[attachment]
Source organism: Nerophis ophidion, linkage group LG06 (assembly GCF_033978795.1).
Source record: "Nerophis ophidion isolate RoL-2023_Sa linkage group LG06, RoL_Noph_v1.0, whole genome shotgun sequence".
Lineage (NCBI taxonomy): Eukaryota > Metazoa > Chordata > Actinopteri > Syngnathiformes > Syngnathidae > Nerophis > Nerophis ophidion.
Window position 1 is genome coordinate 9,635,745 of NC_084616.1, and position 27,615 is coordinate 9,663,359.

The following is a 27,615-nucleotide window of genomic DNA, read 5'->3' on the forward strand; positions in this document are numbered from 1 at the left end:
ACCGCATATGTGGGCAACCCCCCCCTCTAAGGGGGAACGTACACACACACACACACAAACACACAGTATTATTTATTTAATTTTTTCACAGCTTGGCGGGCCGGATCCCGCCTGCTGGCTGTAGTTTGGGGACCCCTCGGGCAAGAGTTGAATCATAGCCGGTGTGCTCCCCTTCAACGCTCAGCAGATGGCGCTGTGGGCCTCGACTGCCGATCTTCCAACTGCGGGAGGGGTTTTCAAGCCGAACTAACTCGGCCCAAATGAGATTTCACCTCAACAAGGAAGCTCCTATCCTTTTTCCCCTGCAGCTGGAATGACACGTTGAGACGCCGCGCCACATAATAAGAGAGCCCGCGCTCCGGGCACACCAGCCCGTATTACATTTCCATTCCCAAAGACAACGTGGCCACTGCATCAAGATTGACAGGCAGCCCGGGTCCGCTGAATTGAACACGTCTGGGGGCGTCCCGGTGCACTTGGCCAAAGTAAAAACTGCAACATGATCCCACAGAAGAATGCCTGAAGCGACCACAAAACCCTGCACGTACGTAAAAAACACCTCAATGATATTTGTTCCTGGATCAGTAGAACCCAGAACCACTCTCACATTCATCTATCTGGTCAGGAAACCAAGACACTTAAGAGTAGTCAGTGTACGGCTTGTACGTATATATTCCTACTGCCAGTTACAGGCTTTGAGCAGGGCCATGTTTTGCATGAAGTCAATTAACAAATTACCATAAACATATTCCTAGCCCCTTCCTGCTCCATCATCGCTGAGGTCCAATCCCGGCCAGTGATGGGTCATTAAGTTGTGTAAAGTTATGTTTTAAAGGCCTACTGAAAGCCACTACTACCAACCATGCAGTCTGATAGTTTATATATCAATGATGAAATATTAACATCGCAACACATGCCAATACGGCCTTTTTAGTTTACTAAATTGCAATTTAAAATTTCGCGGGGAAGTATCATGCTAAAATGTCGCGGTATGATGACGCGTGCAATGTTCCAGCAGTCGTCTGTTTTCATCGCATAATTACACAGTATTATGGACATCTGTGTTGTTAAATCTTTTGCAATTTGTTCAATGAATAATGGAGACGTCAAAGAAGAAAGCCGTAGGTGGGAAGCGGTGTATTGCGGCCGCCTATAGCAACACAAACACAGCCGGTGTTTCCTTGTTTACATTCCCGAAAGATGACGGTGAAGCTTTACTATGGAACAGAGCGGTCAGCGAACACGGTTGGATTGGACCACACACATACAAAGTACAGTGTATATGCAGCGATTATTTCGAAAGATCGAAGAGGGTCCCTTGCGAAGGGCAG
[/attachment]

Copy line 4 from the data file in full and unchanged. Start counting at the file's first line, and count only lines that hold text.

Window position 1 is genome coordinate 9,635,745 of NC_084616.1, and position 27,615 is coordinate 9,663,359.